Revista Española de Cardiología (English Edition) Revista Española de Cardiología (English Edition)
Rev Esp Cardiol. 2003;56:228-9 - Vol. 56 Num.03

Hopes and Experiences in the Treatment of Severe Pulmonary Hypertension

Lorenzo Monserrat a, Manuel Penas Lado b, Alfonso Castro-Beiras a

a Servicio de Cardiología. Hospital Universitario Juan Canalejo. A Coruña. España.
b Servicio de Cardiología. Complexo Hospitalario

Article

Primary pulmonary hypertension is a rare disease with an incidence estimated in 1-2 cases per year/1 million inhabitants.1 It´s outcome is insidious and early diagnosis requires a high degree of suspicion. Frequently, patients consult the cardiologist, the pneumologist or the internist when the disease is at an advanced stage. During an undetermined period of time, pulmonary arterial pressure and pulmonary vascular resistance increase progressively due to vasoconstriction, vascular remodeling and thrombosis. In the early stages, the prognosis of the disease can be stopped or even reversed. Therapy with calcium antagonists at high doses in patients with a positive acute vasodilation test will produce a significant improvement in functional capacity, hemodynamic parameters and prolong survival.1 But once vascular remodeling progresses, conventional therapy (calcium antagonists, diuretics, anticoagulants, digoxin, oxygen therapy) has a much worse prognosis. Survival to 5 years with conventional therapy was 34% in the NIH North American registry, similar to the most aggressive cancers.1 Nevertheless, intravenous administration of prostaglandin analogues appeared in the nineties as a new therapeutic possibility for severe pulmonary hypertension and brought new expectations that are stronger 10 years after.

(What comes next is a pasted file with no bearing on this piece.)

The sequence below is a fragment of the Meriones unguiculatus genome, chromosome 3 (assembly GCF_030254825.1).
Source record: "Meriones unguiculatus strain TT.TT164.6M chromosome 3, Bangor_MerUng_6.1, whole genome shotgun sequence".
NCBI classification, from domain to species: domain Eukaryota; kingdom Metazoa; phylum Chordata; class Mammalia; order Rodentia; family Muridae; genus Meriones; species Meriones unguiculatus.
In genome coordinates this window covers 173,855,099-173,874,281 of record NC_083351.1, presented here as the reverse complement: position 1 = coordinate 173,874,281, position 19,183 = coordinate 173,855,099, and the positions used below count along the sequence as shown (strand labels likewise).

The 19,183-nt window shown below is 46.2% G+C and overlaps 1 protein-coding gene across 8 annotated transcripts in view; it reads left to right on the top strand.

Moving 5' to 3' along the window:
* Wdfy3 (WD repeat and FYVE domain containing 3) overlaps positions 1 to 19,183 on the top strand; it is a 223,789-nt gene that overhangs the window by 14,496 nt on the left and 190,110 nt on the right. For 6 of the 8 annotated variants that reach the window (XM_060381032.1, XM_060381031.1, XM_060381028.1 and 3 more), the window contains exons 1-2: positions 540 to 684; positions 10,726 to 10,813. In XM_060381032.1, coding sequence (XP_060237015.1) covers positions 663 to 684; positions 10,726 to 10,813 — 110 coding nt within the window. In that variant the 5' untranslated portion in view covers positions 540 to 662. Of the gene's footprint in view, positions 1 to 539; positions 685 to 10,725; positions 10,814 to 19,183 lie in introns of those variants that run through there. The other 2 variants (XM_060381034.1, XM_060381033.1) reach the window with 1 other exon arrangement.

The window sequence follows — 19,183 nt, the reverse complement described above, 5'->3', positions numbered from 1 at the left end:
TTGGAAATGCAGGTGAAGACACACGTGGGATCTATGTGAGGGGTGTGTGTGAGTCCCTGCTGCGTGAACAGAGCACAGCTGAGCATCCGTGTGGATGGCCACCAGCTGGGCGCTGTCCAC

Epoprostenol, a synthetic prostacycline (PgI2), was the first prostaglandin analogue to be approved for treating severe pulmonary arterial hypertension. Several studies during the nineties demonstrated the short-term benefits of continuous intravenous administration of epoprostenol. Shapiro et al2 in 1997 (69 patients) and McLaughlin et al3 in 1998 (29 patients) clearly described prolonged benefits of this therapy in hemodynamic parameters, functional capacity and survival. Other 2002 and 2003 studies, such as Pombo et al in the current issue of REVISTA ESPAÑOLA DE CARDIOLOGÍA, have collected between 8 and 10 years of experience in treating pulmonary arterial hypertension with intravenous epoprostenol.4-6 They all agree in the essential message: intravenous epoprostenol therapy will improve long-term survival and functional capacity in severe pulmonary hypertension. However, survival to 5 years of patients that underwent therapy was only 55% in the best case. The benefits of intravenous epoprostenol therapy is also counterbalanced by complications related to the administration system (infections, catheter thrombosis, rebound pulmonary hypertension due to pump failure). These difficulties have lead to finding new drugs for treating pulmonary hypertension, of which the new prostaglandin analogues administered subcutaneously (treprostinil), orally (beraprost) or inhaled (iloprost)1,7-9 are the most promising. These new drugs not only have demonstrated a benefit in exercise tolerance and hemodynamic parameters in uncontrolled studies, but also have shown positive results in double-blind and placebo-controlled randomized clinical trials. The results could be similar as to those shown with epoprostenol.